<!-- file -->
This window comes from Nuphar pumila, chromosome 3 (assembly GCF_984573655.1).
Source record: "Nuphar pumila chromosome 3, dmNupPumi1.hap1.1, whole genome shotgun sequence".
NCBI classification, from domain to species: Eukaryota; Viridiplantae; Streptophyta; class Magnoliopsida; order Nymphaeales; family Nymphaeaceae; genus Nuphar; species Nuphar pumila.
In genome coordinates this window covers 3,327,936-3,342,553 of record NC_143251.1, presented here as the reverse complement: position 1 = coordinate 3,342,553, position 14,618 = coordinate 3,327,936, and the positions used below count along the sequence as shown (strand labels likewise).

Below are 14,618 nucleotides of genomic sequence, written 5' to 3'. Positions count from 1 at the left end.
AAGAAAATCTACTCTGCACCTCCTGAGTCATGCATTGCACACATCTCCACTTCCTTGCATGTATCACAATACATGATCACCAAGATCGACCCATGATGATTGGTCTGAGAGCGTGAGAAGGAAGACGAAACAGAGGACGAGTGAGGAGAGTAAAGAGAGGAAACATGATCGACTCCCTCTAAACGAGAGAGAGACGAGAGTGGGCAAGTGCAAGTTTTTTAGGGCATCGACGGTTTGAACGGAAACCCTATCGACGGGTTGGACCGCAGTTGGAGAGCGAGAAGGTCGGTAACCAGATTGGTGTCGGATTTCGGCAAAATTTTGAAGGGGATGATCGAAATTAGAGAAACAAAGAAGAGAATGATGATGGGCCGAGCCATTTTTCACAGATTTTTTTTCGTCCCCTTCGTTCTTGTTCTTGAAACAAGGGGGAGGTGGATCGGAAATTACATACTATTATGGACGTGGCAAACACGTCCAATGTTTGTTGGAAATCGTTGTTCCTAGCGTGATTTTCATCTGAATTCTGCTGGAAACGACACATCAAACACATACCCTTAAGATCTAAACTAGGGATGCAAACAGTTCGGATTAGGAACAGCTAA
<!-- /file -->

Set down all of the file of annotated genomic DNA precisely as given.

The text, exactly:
This window comes from Nuphar pumila, chromosome 3 (assembly GCF_984573655.1).
Source record: "Nuphar pumila chromosome 3, dmNupPumi1.hap1.1, whole genome shotgun sequence".
NCBI classification, from domain to species: Eukaryota; Viridiplantae; Streptophyta; class Magnoliopsida; order Nymphaeales; family Nymphaeaceae; genus Nuphar; species Nuphar pumila.
In genome coordinates this window covers 3,327,936-3,342,553 of record NC_143251.1, presented here as the reverse complement: position 1 = coordinate 3,342,553, position 14,618 = coordinate 3,327,936, and the positions used below count along the sequence as shown (strand labels likewise).

Below are 14,618 nucleotides of genomic sequence, written 5' to 3'. Positions count from 1 at the left end.
AAGAAAATCTACTCTGCACCTCCTGAGTCATGCATTGCACACATCTCCACTTCCTTGCATGTATCACAATACATGATCACCAAGATCGACCCATGATGATTGGTCTGAGAGCGTGAGAAGGAAGACGAAACAGAGGACGAGTGAGGAGAGTAAAGAGAGGAAACATGATCGACTCCCTCTAAACGAGAGAGAGACGAGAGTGGGCAAGTGCAAGTTTTTTAGGGCATCGACGGTTTGAACGGAAACCCTATCGACGGGTTGGACCGCAGTTGGAGAGCGAGAAGGTCGGTAACCAGATTGGTGTCGGATTTCGGCAAAATTTTGAAGGGGATGATCGAAATTAGAGAAACAAAGAAGAGAATGATGATGGGCCGAGCCATTTTTCACAGATTTTTTTTCGTCCCCTTCGTTCTTGTTCTTGAAACAAGGGGGAGGTGGATCGGAAATTACATACTATTATGGACGTGGCAAACACGTCCAATGTTTGTTGGAAATCGTTGTTCCTAGCGTGATTTTCATCTGAATTCTGCTGGAAACGACACATCAAACACATACCCTTAAGATCTAAACTAGGGATGCAAACAGTTCGGATTAGGAACAGCTAA